Kravats “successfully navigated the uncertainties of a pandemic while establishing her research program and obtaining substantial external funding,” a nominator said. “She is making novel and significant contributions to an important field in biomedical research.
Her research program is supported with a Maximizing Investigator’s Research Award (MIRA) for Early Stage Investigators from the National Institutes of Health. The five-year grant, for more than $1.6 million, will allow her to expand her research program in new directions. She is only the second person from Miami to receive the MIRA grant for Early Stage Investigators.
She has been a mentor to 20 undergraduate student researchers, research adviser to seven graduate students.
Kravats has published five peer-reviewed research articles since joining Miami, a “remarkable” accomplishment given that much of this work was accomplished during the campus closures associated with the Covid-19 pandemic, according to her nominators.
She teaches classes including Biochemistry (CHM 432/532) and undergraduate and graduate courses in Protein Visualization and Protein Folding. Kravats is an “excellent teacher,” according to her nominators, and she is the recipient of a Student Recognition of Teaching Excellence award.
She received her doctorate from the University of Cincinnati in 2013 and was a Postdoctoral Fellow at the National Institutes of Health, National Cancer Institute, 2014-2018.
Mirza is a theoretical physicist in quantum optics and quantum information (QO/QI).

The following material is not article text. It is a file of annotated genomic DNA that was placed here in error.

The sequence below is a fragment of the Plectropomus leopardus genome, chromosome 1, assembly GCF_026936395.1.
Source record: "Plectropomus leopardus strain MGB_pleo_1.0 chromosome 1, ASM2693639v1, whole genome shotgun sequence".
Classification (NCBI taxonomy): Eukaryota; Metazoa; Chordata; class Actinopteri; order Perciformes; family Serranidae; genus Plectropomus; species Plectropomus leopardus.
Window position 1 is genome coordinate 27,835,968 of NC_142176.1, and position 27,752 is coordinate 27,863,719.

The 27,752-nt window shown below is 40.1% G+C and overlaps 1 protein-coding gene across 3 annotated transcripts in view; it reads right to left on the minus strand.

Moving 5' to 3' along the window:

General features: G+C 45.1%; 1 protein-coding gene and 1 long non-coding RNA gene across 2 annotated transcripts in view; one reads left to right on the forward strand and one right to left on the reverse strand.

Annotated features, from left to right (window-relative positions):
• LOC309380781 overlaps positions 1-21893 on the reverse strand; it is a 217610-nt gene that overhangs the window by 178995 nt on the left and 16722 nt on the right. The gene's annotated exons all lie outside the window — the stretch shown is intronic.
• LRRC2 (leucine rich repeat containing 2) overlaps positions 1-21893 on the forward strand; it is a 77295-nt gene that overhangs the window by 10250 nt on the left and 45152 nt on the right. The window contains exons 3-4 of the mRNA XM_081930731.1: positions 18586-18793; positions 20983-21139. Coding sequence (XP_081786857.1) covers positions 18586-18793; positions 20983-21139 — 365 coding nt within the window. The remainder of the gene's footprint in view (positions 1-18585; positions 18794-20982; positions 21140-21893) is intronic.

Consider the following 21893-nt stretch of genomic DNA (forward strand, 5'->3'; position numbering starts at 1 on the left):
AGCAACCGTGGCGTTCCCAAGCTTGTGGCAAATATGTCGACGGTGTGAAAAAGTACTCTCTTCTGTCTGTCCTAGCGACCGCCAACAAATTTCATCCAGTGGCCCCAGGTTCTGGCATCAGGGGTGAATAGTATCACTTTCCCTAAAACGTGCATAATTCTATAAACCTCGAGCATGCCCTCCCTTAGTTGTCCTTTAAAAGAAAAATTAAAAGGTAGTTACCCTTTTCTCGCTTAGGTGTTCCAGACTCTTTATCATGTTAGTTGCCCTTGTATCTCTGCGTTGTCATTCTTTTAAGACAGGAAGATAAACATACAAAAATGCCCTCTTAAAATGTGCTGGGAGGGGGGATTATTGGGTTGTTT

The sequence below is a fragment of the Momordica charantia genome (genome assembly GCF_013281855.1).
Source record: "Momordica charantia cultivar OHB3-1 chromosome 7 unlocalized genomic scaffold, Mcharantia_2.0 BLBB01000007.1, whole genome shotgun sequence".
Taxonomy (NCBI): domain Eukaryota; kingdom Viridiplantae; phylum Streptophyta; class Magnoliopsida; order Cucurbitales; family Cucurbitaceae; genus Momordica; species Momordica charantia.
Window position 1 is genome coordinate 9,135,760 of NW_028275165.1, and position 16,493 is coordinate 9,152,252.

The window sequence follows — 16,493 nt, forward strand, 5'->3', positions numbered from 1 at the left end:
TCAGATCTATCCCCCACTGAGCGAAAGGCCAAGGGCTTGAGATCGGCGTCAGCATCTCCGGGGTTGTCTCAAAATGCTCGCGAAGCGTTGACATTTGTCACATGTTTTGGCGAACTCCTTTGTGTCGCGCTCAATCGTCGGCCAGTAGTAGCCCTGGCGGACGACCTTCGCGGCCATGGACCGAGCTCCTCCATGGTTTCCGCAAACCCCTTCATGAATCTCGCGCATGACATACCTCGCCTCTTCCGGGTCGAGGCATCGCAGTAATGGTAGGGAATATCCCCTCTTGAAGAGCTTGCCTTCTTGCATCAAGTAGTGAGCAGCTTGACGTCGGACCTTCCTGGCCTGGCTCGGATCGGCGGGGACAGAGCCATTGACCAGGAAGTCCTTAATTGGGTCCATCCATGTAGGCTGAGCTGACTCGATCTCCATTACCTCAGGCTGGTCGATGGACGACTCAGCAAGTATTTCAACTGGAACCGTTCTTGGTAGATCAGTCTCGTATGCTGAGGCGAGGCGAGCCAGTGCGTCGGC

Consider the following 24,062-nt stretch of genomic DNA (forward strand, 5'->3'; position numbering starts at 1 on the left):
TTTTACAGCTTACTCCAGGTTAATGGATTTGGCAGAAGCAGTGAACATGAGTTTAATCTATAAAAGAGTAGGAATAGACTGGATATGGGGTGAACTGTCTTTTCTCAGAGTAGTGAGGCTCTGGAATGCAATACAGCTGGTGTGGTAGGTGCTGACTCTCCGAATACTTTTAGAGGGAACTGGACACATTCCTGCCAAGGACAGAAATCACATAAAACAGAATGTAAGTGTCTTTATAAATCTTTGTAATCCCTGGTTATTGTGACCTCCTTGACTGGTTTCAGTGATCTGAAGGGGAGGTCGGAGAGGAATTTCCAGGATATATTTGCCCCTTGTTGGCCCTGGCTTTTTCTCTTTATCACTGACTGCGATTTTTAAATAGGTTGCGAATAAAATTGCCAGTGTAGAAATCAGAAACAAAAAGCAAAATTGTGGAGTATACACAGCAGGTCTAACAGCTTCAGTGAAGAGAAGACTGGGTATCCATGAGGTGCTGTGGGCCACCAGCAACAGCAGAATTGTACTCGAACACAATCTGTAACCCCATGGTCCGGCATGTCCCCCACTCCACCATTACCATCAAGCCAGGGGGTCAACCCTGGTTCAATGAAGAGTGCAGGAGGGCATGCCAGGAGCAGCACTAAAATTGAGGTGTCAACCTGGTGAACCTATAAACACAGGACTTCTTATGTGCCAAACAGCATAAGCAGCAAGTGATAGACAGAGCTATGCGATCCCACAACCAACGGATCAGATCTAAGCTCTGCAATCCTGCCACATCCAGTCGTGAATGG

His research focuses on strong light-matter interactions with applications in spectroscopy, imaging, metrology, laser physics, and ultrafast optics.
A nominator wrote, “Strong light-matter interactions are a challenging area of study precisely because the simplifying assumptions of light-matter interactions in the weak coupling limit cannot be made. These strong interactions lay the foundation for future quantum technologies, including quantum computers.”
In May 2022, President Joe Biden announced two presidential directives that will advance national initiatives in quantum information science. “Mirza’s theoretical work centers on two areas of QO/QI that would benefit from greater fundamental understanding, specifically on the quantum processes of decoherence and dissipation, and the formation of correlated states of atoms and photons,” a nominator wrote.
Mirza received the Miami University Physics Outstanding Faculty Award for Excellence in Teaching in 2022 and the KITP Scholar Award for 2021-2023 from the Kavli Institute for Theoretical Physics at UC Santa Barbara.
He has developed a record of high-quality research and undergraduate and master’s student mentoring. He has published nine peer-reviewed articles in high-quality journals since he joined Miami. Six of those publications include student co-authors, including seven undergraduates and four master’s students.
He has received more than $550,000 in external funding, including an NSF Launching Early-Career Academic Pathways (LEAPS) grant He is PI (with Jennifer Blue, professor of Physics as co-PI) for the Physics and Engineering Research Experience site renewal from the NSF Research Experience for Undergraduates (REU) program.
Mirza earned his doctorate in physics from the University of Oregon in 2014 and was a postdoctoral research fellow and postdoctoral assistant professor at the University of Michigan before joining Miami in 2018.